ST. PETERSBURG, FL.- With its intense sunlight and coastal views, Florida is the ideal home for contemporary glass. The region and the entire state have particularly strong examples of studio and contemporary glass in both private and public collections.
Global + Local: Studio and Contemporary Glass on Floridas West Coast features more than 100 works from approximately 19 collections, including the Museums own. This spectacular exhibition opened Saturday, May 19, and continues through Sunday, October 14. The Tampa Bay Times is the media sponsor for all Museum exhibitions.
Recent MFA acquisitions of major works by Therman Statom and Michael Glancy are high points, as well as objects by internationally renowned artists Harvey Littleton, Lino Tagliapietra, Dale Chihuly, Richard Ritter, William Morris, Sonja Blomdahl, Dante Marioni, Toots Zinsky, and Yoichi Ohira.
Exceptional works by area artists Duncan McClellan, Owen Pach, and Chuck Boux also enhance the exhibition. Mr. McClellans new studio/gallery in downtown St. Petersburg is attracting artists from around the globe. The Chihuly Collection and the Hot Shop at The Morean Arts Center and the Zen Glass Studio likewise reflect the citys emergence as a center for the display and creation of glass art.
The MFA, The Chihuly Collection presented by The Morean Arts Center, and The Morean Glass Studio and Hot Shop will offer one free child six to 18 years old with each paid adult from June 1-August 31, 2012. These art attractions are close to each other in downtown St. Petersburg. The MFA and The Chihuly Collection are just steps away, and the Morean is easily reached via car or the Looper, the downtown trolley. The MFA is open until 8 p.m. on Thursdays, with admission reduced to $10 from 5-8.
Global + Local will reveal the sophisticated interests of regional collectors. One collection includes several works by Australian glass artists, rarely found in this area. Another has objects by gifted Venetian artist Archimede Seguso. A third contains two works by Swedish artist Bertil Vallien, who will receive the Lifetime Achievement Award from the Glass Art Society at its June conference at the Toledo Museum of Art.
Among the other artists attracting area collectors is Jay Musler, whose work is featured on the cover of Suzanne Frantzs influential book, Contemporary Glass: A World Survey from the Corning Museum of Glass. Judith Schaechter creates fascinating stained-glass light-boxes, largely based on her figure drawings. The Venetian artist Cristiano Bianchin has produced biomorphic works, often accompanied by crocheted covers and pads.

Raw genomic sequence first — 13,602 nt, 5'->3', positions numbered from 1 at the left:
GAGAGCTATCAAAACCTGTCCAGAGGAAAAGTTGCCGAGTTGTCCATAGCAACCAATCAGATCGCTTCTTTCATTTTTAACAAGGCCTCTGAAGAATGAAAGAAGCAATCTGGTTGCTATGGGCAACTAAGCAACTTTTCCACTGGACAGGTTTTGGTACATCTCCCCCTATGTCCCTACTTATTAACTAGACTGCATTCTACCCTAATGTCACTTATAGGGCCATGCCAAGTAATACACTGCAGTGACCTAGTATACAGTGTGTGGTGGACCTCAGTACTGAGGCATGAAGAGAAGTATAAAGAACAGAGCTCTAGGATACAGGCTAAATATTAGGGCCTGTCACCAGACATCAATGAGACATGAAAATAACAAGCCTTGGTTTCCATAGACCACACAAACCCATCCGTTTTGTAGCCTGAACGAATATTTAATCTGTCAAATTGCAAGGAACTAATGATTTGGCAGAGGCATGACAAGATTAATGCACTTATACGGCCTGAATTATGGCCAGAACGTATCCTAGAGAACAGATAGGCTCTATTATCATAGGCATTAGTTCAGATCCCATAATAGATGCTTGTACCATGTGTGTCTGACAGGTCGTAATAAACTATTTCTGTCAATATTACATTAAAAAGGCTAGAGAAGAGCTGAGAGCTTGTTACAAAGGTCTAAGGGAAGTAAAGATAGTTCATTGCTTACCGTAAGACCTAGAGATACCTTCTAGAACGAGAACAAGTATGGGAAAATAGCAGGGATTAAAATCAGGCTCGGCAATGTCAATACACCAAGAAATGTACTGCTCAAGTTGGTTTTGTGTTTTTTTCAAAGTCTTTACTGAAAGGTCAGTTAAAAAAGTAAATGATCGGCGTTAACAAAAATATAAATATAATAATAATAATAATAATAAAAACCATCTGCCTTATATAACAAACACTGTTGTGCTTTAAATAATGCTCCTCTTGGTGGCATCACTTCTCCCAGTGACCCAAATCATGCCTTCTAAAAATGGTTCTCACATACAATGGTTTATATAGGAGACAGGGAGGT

Artists Clare Belfrage and Matthew Curtis challenge the notion of their materials; their fused and cast vessels resemble ceramics. Others such as William Morris and Lucy Lyon make works akin to sculpture, a dominant trend in the world of studio and contemporary glass.
MFA Chief Curator Jennifer Hardin, who has curated this exhibition, noted in the brochure for Art Glass of this Century (1999) that William Morriss Artifact: Tooth (1995) belies the viewers expectations of art glass
His forms and their embellishment are based on prehistoric and Native American cultures that recall archaeological artifacts or religious objects, rather than precious, crystalline vessels. This imaginative work is on view in Global + Local.
The MFA has long been a champion of art glass. The donation of a large collection of Steuben glass nearly 30 years ago and holdings of objects by such nineteenth- and twentieth-century luminaries as Webb, Gallé, La Farge, and Tiffany are also part of this tradition.
Since the late 1990s, the MFA has organized three significant glass exhibitions. Chihuly Across Florida: Masterworks in Glass (2004) is the best known and remains the most popular exhibition in any medium in the Museums history. It also inspired the development of the nearby Chihuly Collection.
The Toledo Museum of Art, which has one of the countrys finest glass collections, is credited with giving birth to the Studio Glass Movement. Harvey Littleton conducted two glass-blowing workshops there in 1962, and research scientist Dominick Labino introduced a small, inexpensive furnace, making it possible for artists to blow glass in their own studios. As a result of these successful early experiments, Littleton established a glass program at the University of Wisconsin, which produced some of the worlds most innovative glass artists, including Dale Chihuly.
The American pioneers were influenced by the small, accomplished ateliers in Venice and the Island of Murano, where Littleton conducted research and experimented with small furnaces. A small group of Italian artists will be represented in the show to provide this historical context.
Global + Local is part of a nationwide celebration of the 50th anniversary of the Studio Glass Movement. The Art Alliance for Contemporary Glass has encouraged events and exhibitions, now numbering more than 160, across the country. Thanks to the generous participation of area collectors, Global + Local places the remarkable range, diversity, and sheer beauty of art glass center stage.